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  • Debbie Thrower

Prayer - is comedian Frank Skinner having a laugh?


Frank Skinner of Room 101 fame on BBC TV and countless other media appearances often seizes the opportunity to mention his Christian faith. His short hardback A Comedian's Prayer Book (Hodder and Stoughton, 2021) came away on holiday with me.


My antennae were tuned for any references to old age - none that I recall. But there was plenty about the life-long search for authentic prayer. Will this book make you laugh out loud? Yes, well, it did me. Frank Skinner is a twenty-first century Everyman. He says he's been a professional comedian 'for over thirty years and, during that time, the religious believers I've met among my fellow japesters would, if assembled, just about fill a Vauxhall Corsa.'


He's learnt how to survive as the odd one out. You won't find short pithy or witty prayers on any of the 106 pages, though. What you will find is one man's attempt to analyse just what kind of a dialogue with God he is experiencing and to what end?


Text messages between intimates


'So what are these prayers?' he muses. 'Not verbatim transcriptions of my own prayers. You can't give a word-for-word account of something that has no words. Prayer, for me at least, is a telepathic dip into a long, on-going conversation with thousands of tabs left open and no helpful 'new readers start here' summaries or simplifications for the neutral observer. If I tried to present these prayers in anything like their original form, it would be, for you, like reading a text message sent between two intimates, devoid of context, devoid of tone or motivation, devoid of any of the normal spelling, punctuation or vocabulary, and devoid of any clear response from the receiver, assuming, as I do, that there is one.'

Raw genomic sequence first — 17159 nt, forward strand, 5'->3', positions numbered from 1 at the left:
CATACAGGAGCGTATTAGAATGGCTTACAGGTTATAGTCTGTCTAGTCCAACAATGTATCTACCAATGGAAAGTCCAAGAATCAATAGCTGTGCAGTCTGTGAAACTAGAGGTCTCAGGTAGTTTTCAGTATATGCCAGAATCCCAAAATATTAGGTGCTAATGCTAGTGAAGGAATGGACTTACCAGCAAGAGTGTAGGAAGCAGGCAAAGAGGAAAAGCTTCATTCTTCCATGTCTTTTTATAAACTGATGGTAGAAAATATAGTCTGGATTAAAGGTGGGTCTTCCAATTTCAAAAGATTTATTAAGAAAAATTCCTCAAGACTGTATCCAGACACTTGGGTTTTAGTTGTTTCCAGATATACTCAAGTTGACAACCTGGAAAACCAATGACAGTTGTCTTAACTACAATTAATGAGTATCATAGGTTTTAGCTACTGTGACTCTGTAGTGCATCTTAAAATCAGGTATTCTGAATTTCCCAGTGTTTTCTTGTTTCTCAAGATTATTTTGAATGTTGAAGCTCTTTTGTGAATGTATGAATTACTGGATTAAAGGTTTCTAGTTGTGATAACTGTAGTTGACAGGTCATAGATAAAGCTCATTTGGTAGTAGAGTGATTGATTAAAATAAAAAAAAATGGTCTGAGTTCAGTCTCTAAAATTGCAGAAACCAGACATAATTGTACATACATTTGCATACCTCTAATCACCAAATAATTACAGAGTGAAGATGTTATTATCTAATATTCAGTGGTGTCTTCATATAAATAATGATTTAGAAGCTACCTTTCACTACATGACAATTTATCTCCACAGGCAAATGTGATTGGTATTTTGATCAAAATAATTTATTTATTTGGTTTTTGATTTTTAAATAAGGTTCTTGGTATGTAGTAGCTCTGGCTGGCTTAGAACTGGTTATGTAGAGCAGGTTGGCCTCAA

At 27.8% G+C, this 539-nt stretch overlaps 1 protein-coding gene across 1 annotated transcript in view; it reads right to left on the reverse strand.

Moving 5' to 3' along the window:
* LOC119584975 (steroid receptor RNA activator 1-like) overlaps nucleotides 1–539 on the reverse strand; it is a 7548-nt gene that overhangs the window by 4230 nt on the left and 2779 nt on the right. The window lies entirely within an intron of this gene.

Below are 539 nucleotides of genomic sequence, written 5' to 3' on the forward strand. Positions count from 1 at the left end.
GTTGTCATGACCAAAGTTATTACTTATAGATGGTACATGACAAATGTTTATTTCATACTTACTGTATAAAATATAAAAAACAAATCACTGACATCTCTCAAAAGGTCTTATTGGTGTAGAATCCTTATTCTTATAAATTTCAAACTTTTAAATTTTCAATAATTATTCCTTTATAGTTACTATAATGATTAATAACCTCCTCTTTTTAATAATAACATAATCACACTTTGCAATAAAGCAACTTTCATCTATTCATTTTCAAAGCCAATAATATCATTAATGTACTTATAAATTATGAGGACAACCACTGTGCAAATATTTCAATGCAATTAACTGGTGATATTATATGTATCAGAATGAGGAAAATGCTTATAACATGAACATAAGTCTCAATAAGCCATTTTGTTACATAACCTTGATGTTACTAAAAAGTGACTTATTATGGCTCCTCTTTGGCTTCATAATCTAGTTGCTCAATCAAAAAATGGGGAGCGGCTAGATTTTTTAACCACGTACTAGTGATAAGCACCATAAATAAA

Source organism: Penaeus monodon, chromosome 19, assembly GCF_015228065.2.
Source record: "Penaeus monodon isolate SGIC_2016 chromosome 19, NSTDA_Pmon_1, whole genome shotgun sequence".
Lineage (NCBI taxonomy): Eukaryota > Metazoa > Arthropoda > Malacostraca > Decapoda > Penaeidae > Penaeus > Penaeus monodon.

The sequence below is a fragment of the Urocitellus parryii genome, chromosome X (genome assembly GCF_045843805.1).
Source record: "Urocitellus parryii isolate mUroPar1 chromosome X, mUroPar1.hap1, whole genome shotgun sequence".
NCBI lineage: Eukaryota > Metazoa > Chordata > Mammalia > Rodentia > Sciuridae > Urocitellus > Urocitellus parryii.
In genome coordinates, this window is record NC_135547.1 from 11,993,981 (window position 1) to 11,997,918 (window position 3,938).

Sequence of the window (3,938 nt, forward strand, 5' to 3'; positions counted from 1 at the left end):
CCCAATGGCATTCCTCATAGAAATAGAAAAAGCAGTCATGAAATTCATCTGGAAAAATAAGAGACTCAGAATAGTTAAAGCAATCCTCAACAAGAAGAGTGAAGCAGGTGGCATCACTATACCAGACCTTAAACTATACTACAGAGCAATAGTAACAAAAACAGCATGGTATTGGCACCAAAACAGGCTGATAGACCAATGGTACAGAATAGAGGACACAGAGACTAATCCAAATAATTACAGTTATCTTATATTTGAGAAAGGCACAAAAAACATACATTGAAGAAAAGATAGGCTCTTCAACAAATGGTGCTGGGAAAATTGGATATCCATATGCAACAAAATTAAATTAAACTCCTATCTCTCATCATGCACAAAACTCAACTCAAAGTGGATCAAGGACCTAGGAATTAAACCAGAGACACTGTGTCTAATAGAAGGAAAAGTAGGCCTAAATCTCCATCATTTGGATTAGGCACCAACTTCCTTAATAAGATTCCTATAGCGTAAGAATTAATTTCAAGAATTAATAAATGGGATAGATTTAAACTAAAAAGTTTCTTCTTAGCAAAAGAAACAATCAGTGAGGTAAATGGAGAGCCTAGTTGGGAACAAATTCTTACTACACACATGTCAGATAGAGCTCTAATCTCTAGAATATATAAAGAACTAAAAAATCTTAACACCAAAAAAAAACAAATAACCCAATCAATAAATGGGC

Roughly half way through what sounds like a comic monologue on prayer, he tackles the question of whether the practice is something of an insurance policy against looming potential catastrophes. 'Am I kneeling here because I believe in you or because I may need you at some future date? If terrible tragedy befalls me I may only have you to talk to? Turning to a stranger at such a time wouldn't seem right to me. So, and I'm speculating, I'm setting you up now, I'm building the shelter while the sun still shines, so that when storms come, I will not suddenly have to learn belief from scratch.'


Skinner is, as you'd expect (though humour is, of course, notoriously subjective) highly amusing and equally honest. It's a spoken letter to God really (you can hear his tone of voice throughout, his Midlands accent and all) on which we his 'fellow travellers' as he calls us are permitted to eavesdrop. The subtext is a persistent invitation to consider our own prayer habits, our mixed motives and all our quirky idiosyncrasies along the way.





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